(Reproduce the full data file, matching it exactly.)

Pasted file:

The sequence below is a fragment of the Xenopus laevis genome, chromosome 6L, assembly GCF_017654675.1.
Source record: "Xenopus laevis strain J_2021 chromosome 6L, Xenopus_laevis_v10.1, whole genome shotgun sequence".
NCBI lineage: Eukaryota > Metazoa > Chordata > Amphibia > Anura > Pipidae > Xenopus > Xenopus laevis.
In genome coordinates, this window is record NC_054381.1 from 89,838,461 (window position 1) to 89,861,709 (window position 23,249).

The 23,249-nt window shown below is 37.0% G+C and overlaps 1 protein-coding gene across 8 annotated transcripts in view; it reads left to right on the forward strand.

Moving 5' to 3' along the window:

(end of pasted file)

The sequence below is a fragment of the Xenopus laevis genome, chromosome 6L, assembly GCF_017654675.1.
Source record: "Xenopus laevis strain J_2021 chromosome 6L, Xenopus_laevis_v10.1, whole genome shotgun sequence".
NCBI lineage: Eukaryota > Metazoa > Chordata > Amphibia > Anura > Pipidae > Xenopus > Xenopus laevis.
In genome coordinates, this window is record NC_054381.1 from 89,838,461 (window position 1) to 89,861,709 (window position 23,249).

The 23,249-nt window shown below is 37.0% G+C and overlaps 1 protein-coding gene across 8 annotated transcripts in view; it reads left to right on the forward strand.

Moving 5' to 3' along the window: